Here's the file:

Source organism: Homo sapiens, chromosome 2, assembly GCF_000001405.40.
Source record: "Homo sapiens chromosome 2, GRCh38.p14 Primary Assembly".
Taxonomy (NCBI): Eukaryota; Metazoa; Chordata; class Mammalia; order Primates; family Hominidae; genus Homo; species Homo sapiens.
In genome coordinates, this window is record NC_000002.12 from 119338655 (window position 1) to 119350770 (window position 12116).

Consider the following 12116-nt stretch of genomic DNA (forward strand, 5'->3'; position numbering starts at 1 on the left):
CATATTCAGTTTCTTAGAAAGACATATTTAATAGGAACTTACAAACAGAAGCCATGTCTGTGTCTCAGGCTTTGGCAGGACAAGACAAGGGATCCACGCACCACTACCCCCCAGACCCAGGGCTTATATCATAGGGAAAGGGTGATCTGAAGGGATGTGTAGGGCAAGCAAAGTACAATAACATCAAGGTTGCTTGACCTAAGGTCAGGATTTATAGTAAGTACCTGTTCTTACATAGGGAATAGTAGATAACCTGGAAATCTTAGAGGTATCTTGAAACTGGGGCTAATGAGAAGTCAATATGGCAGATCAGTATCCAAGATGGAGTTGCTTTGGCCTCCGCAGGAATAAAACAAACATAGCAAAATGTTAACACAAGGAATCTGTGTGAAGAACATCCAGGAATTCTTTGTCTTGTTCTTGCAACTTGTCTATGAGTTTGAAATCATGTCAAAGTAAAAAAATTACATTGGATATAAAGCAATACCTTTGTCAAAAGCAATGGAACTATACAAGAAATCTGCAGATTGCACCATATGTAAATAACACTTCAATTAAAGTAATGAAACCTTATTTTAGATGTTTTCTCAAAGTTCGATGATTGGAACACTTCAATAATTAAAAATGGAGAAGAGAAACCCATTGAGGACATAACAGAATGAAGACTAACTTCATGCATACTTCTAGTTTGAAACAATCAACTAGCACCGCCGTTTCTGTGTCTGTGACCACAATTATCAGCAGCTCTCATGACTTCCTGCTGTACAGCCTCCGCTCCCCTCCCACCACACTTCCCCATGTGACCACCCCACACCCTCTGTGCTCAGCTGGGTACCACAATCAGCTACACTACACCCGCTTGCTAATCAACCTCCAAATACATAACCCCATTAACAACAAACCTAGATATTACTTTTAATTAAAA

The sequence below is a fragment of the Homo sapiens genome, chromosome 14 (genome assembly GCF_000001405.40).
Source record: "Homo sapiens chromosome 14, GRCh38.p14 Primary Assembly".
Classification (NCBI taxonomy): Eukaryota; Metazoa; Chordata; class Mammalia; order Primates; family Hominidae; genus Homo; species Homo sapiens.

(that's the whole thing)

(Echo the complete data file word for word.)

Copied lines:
Source organism: Homo sapiens, chromosome 2, assembly GCF_000001405.40.
Source record: "Homo sapiens chromosome 2, GRCh38.p14 Primary Assembly".
Taxonomy (NCBI): Eukaryota; Metazoa; Chordata; class Mammalia; order Primates; family Hominidae; genus Homo; species Homo sapiens.
In genome coordinates, this window is record NC_000002.12 from 119338655 (window position 1) to 119350770 (window position 12116).

Consider the following 12116-nt stretch of genomic DNA (forward strand, 5'->3'; position numbering starts at 1 on the left):
CATATTCAGTTTCTTAGAAAGACATATTTAATAGGAACTTACAAACAGAAGCCATGTCTGTGTCTCAGGCTTTGGCAGGACAAGACAAGGGATCCACGCACCACTACCCCCCAGACCCAGGGCTTATATCATAGGGAAAGGGTGATCTGAAGGGATGTGTAGGGCAAGCAAAGTACAATAACATCAAGGTTGCTTGACCTAAGGTCAGGATTTATAGTAAGTACCTGTTCTTACATAGGGAATAGTAGATAACCTGGAAATCTTAGAGGTATCTTGAAACTGGGGCTAATGAGAAGTCAATATGGCAGATCAGTATCCAAGATGGAGTTGCTTTGGCCTCCGCAGGAATAAAACAAACATAGCAAAATGTTAACACAAGGAATCTGTGTGAAGAACATCCAGGAATTCTTTGTCTTGTTCTTGCAACTTGTCTATGAGTTTGAAATCATGTCAAAGTAAAAAAATTACATTGGATATAAAGCAATACCTTTGTCAAAAGCAATGGAACTATACAAGAAATCTGCAGATTGCACCATATGTAAATAACACTTCAATTAAAGTAATGAAACCTTATTTTAGATGTTTTCTCAAAGTTCGATGATTGGAACACTTCAATAATTAAAAATGGAGAAGAGAAACCCATTGAGGACATAACAGAATGAAGACTAACTTCATGCATACTTCTAGTTTGAAACAATCAACTAGCACCGCCGTTTCTGTGTCTGTGACCACAATTATCAGCAGCTCTCATGACTTCCTGCTGTACAGCCTCCGCTCCCCTCCCACCACACTTCCCCATGTGACCACCCCACACCCTCTGTGCTCAGCTGGGTACCACAATCAGCTACACTACACCCGCTTGCTAATCAACCTCCAAATACATAACCCCATTAACAACAAACCTAGATATTACTTTTAATTAAAA

The sequence below is a fragment of the Homo sapiens genome, chromosome 14 (genome assembly GCF_000001405.40).
Source record: "Homo sapiens chromosome 14, GRCh38.p14 Primary Assembly".
Classification (NCBI taxonomy): Eukaryota; Metazoa; Chordata; class Mammalia; order Primates; family Hominidae; genus Homo; species Homo sapiens.